It took me a bit, but at the end I realized this was a place where dreaming is not allowed in.

Hiba (left), worker of Beit Atfal Assumoud, and Leila (right), my friend, volunteering for the NGO.

Beit Atfal Assumoud NGO tries its best to make life easier for the Palestinians who, after more than 60 years, generation after generation, still are refugees. Medical care, social activities aimed at keeping kids and teenagers off the street, counselling and family therapy, special programs to help children with learning problems are only some of the duties Beit Atfal Assumoud’s staff takes on. Waiting for donations for their medical equipments and volunteers to help them, the NGO’s workers are mainly Palestinians from the same Bourj El Shamali camp.

On my stroll around its maze of narrow streets I was guarded by three young men “because you never know what can happen”. I carefully observed life passing by before my eyes, trying to absorbe as much as I could of this unknown, disquieting reality we only slightly hear of in Europe, never accurately enough to make us aware of the actual Palestinian daily struggle. Crumbling buildings, small shops, rudimentary bakeries from which their delicious traditional bread manakeesh released a homely smell of homemade food, kids playing and sobbing babies clinging onto their mothers’ neck, still unaware of their past and their future, was the scenery that unfolded as I went past. Those babies will be unaware still for a short moment, just about when their understanding faculties will permanently imbue their minds, because they will soon learn the hard way what they can and they cannot yearn for, and they will soon learn from their parents and grandparents’ passionate tales about the tragic history of their people, the calamity that fell upon them and their homeland. That’s right, even the kids know the name of their native village, the original name that the foreign occupiers have changed in a desperate attempt to erase Palestinian identity from earth, efforts that from 1948 up to now have been widely unsuccessful.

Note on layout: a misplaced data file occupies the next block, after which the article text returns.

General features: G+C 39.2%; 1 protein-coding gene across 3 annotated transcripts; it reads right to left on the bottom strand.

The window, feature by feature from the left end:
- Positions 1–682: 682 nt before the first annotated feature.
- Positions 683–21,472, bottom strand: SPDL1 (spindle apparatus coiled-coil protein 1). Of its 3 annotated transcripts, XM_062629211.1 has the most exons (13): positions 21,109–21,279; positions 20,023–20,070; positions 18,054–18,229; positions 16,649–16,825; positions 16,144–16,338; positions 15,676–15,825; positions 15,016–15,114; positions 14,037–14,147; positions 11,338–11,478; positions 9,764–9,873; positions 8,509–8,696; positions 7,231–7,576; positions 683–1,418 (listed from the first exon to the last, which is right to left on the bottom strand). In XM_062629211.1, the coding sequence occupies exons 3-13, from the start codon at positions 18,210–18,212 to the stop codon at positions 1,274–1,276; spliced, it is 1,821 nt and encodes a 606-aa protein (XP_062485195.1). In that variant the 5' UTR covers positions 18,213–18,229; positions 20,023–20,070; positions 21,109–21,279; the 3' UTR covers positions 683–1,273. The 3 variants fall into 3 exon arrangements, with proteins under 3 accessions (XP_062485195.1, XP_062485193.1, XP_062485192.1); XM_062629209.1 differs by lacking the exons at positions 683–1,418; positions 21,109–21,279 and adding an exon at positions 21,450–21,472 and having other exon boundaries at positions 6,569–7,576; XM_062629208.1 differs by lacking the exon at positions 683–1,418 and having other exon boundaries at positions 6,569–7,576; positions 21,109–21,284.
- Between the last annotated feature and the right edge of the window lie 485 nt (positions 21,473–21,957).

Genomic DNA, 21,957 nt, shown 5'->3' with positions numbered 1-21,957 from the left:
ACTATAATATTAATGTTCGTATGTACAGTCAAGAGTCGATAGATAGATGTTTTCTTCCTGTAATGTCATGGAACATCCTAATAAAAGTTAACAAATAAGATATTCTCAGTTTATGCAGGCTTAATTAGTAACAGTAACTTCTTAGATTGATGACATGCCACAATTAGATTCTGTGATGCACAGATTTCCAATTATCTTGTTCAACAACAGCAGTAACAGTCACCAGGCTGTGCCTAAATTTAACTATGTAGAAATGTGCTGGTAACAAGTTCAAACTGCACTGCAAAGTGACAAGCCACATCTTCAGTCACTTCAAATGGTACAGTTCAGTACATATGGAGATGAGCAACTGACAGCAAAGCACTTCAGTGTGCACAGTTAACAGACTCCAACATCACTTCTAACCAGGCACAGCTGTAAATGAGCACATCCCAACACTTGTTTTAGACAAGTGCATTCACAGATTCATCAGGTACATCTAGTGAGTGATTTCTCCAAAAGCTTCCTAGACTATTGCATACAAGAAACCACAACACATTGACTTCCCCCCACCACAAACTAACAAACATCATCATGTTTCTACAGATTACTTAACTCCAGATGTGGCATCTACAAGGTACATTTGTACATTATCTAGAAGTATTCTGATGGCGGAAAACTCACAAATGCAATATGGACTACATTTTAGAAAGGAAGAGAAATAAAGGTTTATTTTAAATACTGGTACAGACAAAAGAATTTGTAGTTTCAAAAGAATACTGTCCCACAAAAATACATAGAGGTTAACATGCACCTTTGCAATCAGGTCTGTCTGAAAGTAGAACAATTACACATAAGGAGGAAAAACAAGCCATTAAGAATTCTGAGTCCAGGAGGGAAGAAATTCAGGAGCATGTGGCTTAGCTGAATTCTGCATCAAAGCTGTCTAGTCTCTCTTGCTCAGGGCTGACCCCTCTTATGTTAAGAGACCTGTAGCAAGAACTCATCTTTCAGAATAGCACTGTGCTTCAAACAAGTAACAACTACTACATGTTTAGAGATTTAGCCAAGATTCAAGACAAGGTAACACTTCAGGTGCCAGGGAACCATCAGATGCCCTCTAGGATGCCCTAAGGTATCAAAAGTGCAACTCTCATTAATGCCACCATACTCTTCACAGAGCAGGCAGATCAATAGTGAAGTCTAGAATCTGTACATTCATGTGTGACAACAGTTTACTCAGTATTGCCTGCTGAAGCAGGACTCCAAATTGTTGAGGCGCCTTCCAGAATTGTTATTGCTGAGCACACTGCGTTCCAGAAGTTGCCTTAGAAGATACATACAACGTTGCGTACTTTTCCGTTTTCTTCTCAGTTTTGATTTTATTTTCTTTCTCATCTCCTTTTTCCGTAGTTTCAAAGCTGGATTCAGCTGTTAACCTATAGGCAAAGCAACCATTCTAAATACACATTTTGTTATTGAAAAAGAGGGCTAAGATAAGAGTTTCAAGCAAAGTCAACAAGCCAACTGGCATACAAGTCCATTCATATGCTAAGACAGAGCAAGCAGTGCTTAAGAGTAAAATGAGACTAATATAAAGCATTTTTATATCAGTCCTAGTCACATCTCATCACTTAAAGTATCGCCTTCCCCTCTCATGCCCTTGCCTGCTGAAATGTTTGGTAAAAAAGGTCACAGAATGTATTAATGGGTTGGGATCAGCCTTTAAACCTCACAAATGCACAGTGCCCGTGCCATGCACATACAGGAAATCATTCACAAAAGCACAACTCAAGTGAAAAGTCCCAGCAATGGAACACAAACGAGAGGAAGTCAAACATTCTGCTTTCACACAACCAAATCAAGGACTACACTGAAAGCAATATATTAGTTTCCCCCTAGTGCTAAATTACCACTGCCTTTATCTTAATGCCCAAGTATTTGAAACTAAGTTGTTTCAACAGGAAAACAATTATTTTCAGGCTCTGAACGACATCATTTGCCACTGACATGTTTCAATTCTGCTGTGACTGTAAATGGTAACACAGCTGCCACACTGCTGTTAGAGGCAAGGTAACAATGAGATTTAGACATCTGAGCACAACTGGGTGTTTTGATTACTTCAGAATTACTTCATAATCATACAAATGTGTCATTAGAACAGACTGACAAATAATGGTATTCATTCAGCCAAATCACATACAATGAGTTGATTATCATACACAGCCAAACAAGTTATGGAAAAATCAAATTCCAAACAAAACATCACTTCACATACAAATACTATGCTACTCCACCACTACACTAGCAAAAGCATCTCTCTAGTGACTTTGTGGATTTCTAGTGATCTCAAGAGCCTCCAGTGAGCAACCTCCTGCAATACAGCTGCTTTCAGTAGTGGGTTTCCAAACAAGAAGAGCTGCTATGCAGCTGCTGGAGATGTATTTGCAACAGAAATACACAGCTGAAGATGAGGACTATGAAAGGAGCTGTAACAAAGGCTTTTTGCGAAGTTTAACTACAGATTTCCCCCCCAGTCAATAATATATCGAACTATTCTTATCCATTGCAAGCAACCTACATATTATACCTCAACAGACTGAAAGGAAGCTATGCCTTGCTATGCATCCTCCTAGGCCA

These are my three fierce guards, the boys of the NGO who showed me around the camp

When I think of the absurdity of Palestinians’ situation today, of how unaware, and very much in denial, most of us are in Europe with respect to the plight of what a three-hour flight from Rome makes it a neighboring country, Malcolm X inevitably comes to my mind with his powerful quote: “If you’re not careful, the newspapers will have you hating the people who are being oppressed, and loving the people who are doing the oppressing.”

 

*I’ve taken many pictures around the camp, you can find them all on the Flickr set I devoted to Bourj El Shamali.

44 Comments

  • Sarah Irving says: